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For the last six months, I dreamt of living in Texas and of being free. I knew that I didn’t know Gabe, but just the thought of getting out of the hell that I was currently in was all that I cared about. Everything else paled in comparison to the nightmare that I was living. My optimism still kept me going, and I was confident that even though I had been keeping an enormous secret from my parents, and that I didn’t know who this guy was, I would still find love and freedom. Two things I desperately wanted.
I began to use the babysitting and housecleaning money that I would receive weekly from our neighbors, to buy wedding magazines and collect things for my hope chest. I was truly convinced that the right way of doing things was to go through a betrothal process that would eventually end in a tightly monitored engagement period. I was determined to win the favor of this family by being the perfect example of a good homeschooled girl. My heart, for those six months, sang.
Maybe part of the reason why I am not so enamored with springtime as the majority of the populace is because nothing ever good came out of the months of February, March, and April for me. Our homeschooling conference was to be held in June, and by the time that April had made her entrance, mom and Candi were furiously working around the clock trying to finalize all of the many details that went into planning such a major event. This meant frequent phone conversations with one another that would last for well over six hours in a given day and also numerous phone calls to the speakers and vendors.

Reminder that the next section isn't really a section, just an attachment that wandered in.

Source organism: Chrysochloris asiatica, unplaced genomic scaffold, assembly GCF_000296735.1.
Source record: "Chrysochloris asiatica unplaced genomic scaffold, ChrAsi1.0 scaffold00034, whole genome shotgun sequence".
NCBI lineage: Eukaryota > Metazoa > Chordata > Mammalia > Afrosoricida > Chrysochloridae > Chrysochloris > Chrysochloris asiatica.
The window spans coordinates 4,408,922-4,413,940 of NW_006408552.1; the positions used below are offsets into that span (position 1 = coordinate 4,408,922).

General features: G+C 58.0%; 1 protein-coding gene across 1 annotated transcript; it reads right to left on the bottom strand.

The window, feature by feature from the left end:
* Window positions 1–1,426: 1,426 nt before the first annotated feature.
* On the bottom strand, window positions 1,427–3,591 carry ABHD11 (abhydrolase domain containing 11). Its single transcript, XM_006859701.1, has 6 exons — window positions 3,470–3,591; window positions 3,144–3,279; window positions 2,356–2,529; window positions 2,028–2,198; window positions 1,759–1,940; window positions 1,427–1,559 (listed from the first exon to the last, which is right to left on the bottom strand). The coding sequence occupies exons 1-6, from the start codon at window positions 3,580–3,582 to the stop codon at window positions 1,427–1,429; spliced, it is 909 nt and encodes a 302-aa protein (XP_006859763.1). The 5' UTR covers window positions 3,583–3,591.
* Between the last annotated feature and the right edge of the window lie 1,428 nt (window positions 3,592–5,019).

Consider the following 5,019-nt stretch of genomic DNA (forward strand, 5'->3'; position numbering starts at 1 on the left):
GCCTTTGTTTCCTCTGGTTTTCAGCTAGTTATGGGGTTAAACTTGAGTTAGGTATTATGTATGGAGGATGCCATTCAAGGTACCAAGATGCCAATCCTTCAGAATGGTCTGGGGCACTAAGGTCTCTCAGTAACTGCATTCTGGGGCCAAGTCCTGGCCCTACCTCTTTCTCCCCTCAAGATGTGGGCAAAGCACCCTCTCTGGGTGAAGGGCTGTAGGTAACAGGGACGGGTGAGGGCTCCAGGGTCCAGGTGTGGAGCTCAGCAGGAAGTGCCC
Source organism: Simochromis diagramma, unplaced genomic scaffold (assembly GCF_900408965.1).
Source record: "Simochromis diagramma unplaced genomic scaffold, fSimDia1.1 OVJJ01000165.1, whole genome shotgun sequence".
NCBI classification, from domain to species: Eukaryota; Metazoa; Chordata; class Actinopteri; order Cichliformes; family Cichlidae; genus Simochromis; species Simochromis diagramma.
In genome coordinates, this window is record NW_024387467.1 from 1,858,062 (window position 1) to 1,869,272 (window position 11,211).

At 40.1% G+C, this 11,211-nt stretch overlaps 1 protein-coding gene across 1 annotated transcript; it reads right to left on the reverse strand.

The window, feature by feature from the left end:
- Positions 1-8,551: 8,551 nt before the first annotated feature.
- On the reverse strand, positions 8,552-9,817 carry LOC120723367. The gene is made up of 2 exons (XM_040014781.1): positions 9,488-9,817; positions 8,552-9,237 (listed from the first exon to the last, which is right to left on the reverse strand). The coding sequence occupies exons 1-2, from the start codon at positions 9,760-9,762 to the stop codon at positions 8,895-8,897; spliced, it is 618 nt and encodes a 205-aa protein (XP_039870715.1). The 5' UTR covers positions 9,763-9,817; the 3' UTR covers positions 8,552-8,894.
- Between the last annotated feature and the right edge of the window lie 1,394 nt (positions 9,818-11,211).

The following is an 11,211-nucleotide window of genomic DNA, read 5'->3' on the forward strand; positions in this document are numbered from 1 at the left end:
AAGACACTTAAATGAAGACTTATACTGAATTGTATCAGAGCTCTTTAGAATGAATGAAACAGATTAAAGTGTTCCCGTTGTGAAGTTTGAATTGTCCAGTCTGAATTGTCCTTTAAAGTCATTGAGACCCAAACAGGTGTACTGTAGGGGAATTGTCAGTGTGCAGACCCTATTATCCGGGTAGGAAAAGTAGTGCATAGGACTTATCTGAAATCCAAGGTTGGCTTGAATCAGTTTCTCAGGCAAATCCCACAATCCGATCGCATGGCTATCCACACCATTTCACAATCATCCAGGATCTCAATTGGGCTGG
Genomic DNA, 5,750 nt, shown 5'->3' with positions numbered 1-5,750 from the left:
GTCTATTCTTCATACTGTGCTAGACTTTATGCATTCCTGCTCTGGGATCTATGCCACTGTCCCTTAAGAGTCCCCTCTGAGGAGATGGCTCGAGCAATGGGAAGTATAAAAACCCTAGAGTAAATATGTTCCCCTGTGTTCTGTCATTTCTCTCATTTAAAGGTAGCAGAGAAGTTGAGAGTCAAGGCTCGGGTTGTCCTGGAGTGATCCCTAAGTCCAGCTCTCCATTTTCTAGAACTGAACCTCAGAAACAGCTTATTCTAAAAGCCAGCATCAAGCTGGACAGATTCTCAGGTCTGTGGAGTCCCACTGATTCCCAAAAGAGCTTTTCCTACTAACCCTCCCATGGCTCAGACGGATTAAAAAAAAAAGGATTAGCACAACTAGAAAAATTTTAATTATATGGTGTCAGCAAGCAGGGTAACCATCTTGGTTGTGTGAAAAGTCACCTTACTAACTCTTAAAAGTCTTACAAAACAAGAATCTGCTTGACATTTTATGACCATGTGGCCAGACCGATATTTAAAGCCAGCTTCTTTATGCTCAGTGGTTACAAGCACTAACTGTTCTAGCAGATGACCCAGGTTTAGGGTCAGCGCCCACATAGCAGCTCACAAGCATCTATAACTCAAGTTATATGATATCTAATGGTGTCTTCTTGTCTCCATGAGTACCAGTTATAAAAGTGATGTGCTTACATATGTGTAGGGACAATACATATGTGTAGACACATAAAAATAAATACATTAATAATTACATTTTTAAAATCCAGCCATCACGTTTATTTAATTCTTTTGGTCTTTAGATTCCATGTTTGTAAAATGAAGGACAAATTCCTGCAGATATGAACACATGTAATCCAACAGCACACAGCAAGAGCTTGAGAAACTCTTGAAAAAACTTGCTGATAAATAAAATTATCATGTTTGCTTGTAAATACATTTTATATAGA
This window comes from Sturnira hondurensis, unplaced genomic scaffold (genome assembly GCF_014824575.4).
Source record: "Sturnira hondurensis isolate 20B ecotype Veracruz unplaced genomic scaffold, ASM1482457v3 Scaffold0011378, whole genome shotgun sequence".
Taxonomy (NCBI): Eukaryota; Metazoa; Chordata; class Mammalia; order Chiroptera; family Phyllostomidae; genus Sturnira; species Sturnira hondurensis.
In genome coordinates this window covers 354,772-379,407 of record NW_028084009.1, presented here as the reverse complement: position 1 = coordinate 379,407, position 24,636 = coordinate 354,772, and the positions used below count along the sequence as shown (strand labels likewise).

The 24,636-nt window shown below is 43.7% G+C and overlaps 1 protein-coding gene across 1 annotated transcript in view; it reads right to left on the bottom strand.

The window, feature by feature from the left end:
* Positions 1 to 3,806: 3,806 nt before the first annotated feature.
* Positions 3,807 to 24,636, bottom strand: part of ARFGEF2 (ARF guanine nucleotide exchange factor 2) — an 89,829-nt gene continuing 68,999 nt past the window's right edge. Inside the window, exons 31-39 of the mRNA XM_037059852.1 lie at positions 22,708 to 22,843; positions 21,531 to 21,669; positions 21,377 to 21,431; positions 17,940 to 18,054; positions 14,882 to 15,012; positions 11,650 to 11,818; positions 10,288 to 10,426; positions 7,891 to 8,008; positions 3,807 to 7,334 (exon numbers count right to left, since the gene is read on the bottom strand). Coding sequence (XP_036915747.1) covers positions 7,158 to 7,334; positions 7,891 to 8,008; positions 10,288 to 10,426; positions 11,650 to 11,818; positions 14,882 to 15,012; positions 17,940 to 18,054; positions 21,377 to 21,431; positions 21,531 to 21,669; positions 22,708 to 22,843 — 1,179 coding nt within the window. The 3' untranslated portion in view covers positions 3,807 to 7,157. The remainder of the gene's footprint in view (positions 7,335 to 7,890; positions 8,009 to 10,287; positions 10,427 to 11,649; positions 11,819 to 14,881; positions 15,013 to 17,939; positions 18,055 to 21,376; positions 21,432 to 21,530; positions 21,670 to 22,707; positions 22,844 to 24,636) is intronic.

I knew from having been raised in this movement, that Candi would be speaking with Gabe’s dad, Mr. New, about his hotel arrangements and the sessions that he would be presenting to the flock. Candi and my mom took very seriously their role as leader, or “Shepard” as they referred to themselves. Much care and endless hours were spent with each convention speaker ensuring that the material they were presenting was exactly what they wanted “their people” to hear. Rather than being a facilitator of information, they felt they had been called by God to teach these “precious families” the way that God wanted them to live: in fear. We lived in fear of government, fear of extended family, fear of neighbors, fear of culture, and fear of the world and these fears dictated our belief system. Our homeschooling group had become an isolationist cult and it was led by two very powerful women: Candi and my mother.
Sometime in April, my mother began to carry around an air of hatred towards me again and I could tell that it was something that I had done, or failed to do. I knew to ask her what the problem was would be asking for unwarranted trouble so I kept my distance from her. I hid in my room to escape my toxic family and listened to Christian cassette tapes that I had bought covertly. My mom was adamantly opposed to Steven Curtis Chapman (too worldly), Michael W. Smith (too worldly), Newsboys (rock music was not Christian music), DC Talk (Christian rappers were wolves in sheep’s clothing), Amy Grant (she had an affair), Sandi Patty (she had an affair too), Rebecca St. James (not only did God hate rock music, Ms. St. James was not a “true homeschooler” and “not one of the flock”)…and of course every CD that I owned in my collection were from these artists. They lifted me up on the wings of hope and helped my heart to feel close to Christ. But I couldn’t sing along with them and I had to hide the tapes well.